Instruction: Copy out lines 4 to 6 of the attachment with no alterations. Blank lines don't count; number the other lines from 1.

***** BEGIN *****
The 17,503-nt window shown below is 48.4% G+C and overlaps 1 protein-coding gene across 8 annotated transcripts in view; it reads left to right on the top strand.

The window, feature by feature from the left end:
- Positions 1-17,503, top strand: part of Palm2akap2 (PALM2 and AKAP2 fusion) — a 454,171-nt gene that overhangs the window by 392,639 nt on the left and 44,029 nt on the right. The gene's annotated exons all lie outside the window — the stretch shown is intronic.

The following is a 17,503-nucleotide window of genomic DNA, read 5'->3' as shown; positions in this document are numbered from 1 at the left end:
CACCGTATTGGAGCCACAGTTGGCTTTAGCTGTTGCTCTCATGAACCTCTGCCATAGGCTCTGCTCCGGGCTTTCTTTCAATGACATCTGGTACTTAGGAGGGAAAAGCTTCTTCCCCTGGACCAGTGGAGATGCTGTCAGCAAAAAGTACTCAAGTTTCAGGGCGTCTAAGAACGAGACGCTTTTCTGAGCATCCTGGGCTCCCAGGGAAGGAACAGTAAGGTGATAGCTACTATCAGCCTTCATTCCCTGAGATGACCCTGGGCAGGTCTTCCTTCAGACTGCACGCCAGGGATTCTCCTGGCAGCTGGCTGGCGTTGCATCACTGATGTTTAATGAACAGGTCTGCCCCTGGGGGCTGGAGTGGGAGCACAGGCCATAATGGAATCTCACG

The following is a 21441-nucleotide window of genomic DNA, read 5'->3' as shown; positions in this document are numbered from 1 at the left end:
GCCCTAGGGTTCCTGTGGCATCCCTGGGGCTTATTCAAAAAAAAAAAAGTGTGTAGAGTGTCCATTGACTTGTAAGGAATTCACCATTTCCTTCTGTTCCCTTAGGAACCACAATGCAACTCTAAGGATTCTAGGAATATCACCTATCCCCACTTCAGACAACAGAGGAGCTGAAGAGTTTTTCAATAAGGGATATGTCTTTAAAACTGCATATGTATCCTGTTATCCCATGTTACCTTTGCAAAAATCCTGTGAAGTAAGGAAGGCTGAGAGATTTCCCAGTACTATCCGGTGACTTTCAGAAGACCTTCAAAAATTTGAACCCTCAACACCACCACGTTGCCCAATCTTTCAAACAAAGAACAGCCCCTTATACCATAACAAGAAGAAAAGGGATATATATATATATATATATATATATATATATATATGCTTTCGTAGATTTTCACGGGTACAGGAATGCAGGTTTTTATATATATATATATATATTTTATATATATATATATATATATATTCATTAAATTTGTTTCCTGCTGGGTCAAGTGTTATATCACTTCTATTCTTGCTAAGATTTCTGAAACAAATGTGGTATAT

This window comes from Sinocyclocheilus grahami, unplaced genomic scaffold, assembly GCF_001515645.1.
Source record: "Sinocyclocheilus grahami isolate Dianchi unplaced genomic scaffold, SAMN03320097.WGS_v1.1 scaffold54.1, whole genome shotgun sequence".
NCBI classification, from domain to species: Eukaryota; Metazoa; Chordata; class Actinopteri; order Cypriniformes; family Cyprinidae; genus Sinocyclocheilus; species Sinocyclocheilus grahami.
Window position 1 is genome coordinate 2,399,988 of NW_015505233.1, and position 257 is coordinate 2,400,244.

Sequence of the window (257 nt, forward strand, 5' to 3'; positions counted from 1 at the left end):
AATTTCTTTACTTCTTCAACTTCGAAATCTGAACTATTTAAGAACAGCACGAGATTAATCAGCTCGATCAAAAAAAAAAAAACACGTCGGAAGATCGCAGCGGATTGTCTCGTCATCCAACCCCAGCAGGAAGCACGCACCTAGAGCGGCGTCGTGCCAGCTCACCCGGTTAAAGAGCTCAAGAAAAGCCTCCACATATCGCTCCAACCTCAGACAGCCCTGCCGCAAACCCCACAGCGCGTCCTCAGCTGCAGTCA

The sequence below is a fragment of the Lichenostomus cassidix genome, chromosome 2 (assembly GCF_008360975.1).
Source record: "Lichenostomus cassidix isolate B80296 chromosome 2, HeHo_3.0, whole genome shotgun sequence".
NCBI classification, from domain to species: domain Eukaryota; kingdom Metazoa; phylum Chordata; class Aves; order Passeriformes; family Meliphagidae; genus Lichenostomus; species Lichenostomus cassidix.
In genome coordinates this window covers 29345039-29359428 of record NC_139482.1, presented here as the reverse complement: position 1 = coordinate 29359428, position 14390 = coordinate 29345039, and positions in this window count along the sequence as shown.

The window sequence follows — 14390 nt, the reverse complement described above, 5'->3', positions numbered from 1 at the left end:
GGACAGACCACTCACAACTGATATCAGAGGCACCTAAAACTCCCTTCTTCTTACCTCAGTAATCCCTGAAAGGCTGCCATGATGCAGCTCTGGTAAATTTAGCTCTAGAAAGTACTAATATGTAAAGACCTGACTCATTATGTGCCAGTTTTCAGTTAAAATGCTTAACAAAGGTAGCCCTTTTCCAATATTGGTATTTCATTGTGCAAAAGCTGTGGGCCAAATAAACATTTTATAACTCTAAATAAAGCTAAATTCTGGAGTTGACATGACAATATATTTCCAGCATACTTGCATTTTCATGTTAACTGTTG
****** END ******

The following is a 17,503-nucleotide window of genomic DNA, read 5'->3' as shown; positions in this document are numbered from 1 at the left end:
CACCGTATTGGAGCCACAGTTGGCTTTAGCTGTTGCTCTCATGAACCTCTGCCATAGGCTCTGCTCCGGGCTTTCTTTCAATGACATCTGGTACTTAGGAGGGAAAAGCTTCTTCCCCTGGACCAGTGGAGATGCTGTCAGCAAAAAGTACTCAAGTTTCAGGGCGTCTAAGAACGAGACGCTTTTCTGAGCATCCTGGGCTCCCAGGGAAGGAACAGTAAGGTGATAGCTACTATCAGCCTTCATTCCCTGAGATGACCCTGGGCAGGTCTTCCTTCAGACTGCACGCCAGGGATTCTCCTGGCAGCTGGCTGGCGTTGCATCACTGATGTTTAATGAACAGGTCTGCCCCTGGGGGCTGGAGTGGGAGCACAGGCCATAATGGAATCTCACG

The following is a 21441-nucleotide window of genomic DNA, read 5'->3' as shown; positions in this document are numbered from 1 at the left end: